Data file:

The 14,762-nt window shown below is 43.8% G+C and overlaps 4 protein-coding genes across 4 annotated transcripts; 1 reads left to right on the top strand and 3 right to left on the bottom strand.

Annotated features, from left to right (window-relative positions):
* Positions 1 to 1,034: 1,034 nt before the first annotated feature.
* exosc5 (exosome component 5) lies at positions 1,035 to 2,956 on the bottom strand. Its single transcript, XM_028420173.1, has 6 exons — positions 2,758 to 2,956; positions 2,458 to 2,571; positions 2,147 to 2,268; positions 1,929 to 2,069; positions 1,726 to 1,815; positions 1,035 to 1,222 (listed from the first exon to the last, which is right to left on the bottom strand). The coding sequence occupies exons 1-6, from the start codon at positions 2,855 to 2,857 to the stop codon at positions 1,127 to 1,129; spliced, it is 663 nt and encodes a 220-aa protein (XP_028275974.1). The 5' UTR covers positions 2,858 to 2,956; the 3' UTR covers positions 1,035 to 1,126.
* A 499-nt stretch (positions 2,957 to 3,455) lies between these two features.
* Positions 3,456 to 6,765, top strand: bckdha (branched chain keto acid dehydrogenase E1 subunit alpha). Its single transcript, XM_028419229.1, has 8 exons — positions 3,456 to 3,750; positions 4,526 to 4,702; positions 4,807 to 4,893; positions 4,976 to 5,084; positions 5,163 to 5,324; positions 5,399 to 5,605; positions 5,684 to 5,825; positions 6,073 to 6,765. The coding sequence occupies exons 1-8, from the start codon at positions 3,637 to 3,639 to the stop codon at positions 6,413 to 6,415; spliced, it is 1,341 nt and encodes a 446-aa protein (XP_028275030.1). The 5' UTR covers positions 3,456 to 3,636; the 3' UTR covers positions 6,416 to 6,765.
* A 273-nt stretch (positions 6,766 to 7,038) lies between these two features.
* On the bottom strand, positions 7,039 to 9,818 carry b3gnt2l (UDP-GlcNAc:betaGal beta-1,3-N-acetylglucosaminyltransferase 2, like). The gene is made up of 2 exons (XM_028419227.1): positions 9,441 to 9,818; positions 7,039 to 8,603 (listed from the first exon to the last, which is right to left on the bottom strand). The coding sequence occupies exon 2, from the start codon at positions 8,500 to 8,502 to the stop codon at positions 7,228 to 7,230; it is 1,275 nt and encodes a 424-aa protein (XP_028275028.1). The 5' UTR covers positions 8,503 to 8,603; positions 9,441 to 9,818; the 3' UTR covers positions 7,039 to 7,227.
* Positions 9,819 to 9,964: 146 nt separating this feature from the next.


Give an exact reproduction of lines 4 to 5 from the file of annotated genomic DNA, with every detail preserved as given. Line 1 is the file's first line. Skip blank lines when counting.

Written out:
* exosc5 (exosome component 5) lies at positions 1,035 to 2,956 on the bottom strand. Its single transcript, XM_028420173.1, has 6 exons — positions 2,758 to 2,956; positions 2,458 to 2,571; positions 2,147 to 2,268; positions 1,929 to 2,069; positions 1,726 to 1,815; positions 1,035 to 1,222 (listed from the first exon to the last, which is right to left on the bottom strand). The coding sequence occupies exons 1-6, from the start codon at positions 2,855 to 2,857 to the stop codon at positions 1,127 to 1,129; spliced, it is 663 nt and encodes a 220-aa protein (XP_028275974.1). The 5' UTR covers positions 2,858 to 2,956; the 3' UTR covers positions 1,035 to 1,126.
* A 499-nt stretch (positions 2,957 to 3,455) lies between these two features.